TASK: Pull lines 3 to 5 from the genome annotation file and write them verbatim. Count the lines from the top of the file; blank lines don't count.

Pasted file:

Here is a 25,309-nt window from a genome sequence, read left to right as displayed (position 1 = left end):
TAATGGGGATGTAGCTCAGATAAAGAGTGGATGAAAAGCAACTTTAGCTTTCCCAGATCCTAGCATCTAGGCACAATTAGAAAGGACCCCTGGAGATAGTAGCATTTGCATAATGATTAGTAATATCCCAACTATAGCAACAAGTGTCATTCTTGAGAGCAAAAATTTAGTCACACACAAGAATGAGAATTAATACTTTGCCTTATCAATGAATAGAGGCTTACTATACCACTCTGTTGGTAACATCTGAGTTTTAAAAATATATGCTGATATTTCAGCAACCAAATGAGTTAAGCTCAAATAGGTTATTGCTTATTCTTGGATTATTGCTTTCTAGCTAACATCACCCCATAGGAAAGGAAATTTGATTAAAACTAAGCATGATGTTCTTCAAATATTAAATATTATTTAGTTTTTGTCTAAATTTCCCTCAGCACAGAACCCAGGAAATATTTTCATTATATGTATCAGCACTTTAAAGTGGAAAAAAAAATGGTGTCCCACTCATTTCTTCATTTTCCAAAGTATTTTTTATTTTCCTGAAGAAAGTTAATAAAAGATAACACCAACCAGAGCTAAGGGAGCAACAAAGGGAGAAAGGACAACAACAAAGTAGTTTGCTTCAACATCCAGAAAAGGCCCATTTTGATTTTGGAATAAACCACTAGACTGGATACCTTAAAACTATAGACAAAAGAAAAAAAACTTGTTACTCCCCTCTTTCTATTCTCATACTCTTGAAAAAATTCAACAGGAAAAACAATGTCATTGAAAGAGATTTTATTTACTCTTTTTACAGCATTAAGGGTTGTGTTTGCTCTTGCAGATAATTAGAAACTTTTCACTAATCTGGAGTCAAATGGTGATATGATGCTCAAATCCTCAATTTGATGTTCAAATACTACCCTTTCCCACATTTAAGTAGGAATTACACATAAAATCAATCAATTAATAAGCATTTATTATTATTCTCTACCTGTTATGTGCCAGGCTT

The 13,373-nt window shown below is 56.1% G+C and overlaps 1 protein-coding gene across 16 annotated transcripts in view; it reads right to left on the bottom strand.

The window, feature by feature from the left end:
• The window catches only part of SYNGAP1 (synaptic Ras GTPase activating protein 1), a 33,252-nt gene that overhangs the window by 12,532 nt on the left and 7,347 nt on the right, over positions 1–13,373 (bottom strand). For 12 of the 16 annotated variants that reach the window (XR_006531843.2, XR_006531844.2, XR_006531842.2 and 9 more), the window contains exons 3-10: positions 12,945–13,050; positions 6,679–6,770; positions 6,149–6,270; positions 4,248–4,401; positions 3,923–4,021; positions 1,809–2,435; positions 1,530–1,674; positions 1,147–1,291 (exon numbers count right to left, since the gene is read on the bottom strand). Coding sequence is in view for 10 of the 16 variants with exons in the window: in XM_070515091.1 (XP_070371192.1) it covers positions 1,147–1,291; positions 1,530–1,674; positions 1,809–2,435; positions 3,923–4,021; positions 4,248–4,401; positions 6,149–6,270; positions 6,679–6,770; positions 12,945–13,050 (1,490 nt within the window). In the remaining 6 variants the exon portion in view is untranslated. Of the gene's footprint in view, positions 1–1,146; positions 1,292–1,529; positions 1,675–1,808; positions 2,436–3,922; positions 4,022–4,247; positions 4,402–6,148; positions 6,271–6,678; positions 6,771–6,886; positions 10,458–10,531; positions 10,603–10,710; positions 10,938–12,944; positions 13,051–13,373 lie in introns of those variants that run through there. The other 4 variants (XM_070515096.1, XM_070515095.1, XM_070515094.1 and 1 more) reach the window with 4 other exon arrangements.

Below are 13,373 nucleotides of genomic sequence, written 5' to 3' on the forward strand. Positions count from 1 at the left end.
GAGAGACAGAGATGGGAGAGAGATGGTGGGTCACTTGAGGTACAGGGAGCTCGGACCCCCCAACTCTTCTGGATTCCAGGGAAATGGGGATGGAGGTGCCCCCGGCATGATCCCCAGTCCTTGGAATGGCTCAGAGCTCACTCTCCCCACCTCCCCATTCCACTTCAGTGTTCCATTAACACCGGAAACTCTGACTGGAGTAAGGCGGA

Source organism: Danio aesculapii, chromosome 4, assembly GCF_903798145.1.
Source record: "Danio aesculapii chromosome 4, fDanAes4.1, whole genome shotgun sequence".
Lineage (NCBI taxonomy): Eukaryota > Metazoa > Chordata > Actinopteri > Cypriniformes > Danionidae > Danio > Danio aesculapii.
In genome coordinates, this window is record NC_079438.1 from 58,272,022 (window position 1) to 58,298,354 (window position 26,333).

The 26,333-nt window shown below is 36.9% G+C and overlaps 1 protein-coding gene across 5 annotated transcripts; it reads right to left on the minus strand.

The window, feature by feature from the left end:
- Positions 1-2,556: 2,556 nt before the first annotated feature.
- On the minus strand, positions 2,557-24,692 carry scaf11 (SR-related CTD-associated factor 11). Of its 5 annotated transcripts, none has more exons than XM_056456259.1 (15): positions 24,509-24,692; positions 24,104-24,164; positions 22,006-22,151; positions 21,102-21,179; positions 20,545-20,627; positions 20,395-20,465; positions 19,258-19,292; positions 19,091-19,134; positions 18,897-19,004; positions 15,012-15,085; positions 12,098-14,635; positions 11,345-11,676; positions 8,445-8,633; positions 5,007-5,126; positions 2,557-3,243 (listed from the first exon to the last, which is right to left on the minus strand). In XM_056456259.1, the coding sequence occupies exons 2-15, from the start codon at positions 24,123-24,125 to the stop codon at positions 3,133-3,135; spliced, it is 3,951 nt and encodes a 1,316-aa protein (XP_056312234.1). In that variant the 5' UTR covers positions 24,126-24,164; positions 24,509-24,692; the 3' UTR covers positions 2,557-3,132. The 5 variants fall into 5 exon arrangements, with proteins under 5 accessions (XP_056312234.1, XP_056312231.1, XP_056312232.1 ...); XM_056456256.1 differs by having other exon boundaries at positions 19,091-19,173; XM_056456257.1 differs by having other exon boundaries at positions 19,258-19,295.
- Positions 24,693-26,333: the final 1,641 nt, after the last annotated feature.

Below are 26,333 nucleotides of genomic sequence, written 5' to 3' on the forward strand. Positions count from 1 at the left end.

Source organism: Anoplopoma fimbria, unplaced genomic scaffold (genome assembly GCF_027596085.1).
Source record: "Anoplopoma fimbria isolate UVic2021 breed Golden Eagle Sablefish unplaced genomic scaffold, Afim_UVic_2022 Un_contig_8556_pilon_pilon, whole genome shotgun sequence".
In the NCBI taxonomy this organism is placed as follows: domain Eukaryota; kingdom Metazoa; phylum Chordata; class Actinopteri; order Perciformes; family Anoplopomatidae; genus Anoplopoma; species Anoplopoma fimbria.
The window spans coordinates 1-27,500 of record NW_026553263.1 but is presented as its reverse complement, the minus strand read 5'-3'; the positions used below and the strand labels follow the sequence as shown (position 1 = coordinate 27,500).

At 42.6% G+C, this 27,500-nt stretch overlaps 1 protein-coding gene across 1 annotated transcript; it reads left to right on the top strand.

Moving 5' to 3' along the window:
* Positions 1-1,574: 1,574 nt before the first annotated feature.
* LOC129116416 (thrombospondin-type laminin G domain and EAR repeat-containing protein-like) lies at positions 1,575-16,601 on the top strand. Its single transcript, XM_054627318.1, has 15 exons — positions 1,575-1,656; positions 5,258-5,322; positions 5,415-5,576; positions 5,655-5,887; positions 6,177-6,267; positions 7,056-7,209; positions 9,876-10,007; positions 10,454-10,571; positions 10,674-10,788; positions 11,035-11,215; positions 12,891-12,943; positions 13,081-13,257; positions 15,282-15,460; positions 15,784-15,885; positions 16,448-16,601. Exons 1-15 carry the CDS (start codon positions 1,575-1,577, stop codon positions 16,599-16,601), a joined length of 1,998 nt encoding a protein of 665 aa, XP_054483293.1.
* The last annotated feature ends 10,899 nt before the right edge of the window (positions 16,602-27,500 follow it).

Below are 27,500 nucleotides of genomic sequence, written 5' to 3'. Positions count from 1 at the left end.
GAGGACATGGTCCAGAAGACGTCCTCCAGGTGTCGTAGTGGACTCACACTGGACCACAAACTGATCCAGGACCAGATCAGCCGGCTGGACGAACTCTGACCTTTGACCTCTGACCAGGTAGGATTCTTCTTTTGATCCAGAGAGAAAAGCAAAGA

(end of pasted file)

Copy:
The 13,373-nt window shown below is 56.1% G+C and overlaps 1 protein-coding gene across 16 annotated transcripts in view; it reads right to left on the bottom strand.

The window, feature by feature from the left end:
• The window catches only part of SYNGAP1 (synaptic Ras GTPase activating protein 1), a 33,252-nt gene that overhangs the window by 12,532 nt on the left and 7,347 nt on the right, over positions 1–13,373 (bottom strand). For 12 of the 16 annotated variants that reach the window (XR_006531843.2, XR_006531844.2, XR_006531842.2 and 9 more), the window contains exons 3-10: positions 12,945–13,050; positions 6,679–6,770; positions 6,149–6,270; positions 4,248–4,401; positions 3,923–4,021; positions 1,809–2,435; positions 1,530–1,674; positions 1,147–1,291 (exon numbers count right to left, since the gene is read on the bottom strand). Coding sequence is in view for 10 of the 16 variants with exons in the window: in XM_070515091.1 (XP_070371192.1) it covers positions 1,147–1,291; positions 1,530–1,674; positions 1,809–2,435; positions 3,923–4,021; positions 4,248–4,401; positions 6,149–6,270; positions 6,679–6,770; positions 12,945–13,050 (1,490 nt within the window). In the remaining 6 variants the exon portion in view is untranslated. Of the gene's footprint in view, positions 1–1,146; positions 1,292–1,529; positions 1,675–1,808; positions 2,436–3,922; positions 4,022–4,247; positions 4,402–6,148; positions 6,271–6,678; positions 6,771–6,886; positions 10,458–10,531; positions 10,603–10,710; positions 10,938–12,944; positions 13,051–13,373 lie in introns of those variants that run through there. The other 4 variants (XM_070515096.1, XM_070515095.1, XM_070515094.1 and 1 more) reach the window with 4 other exon arrangements.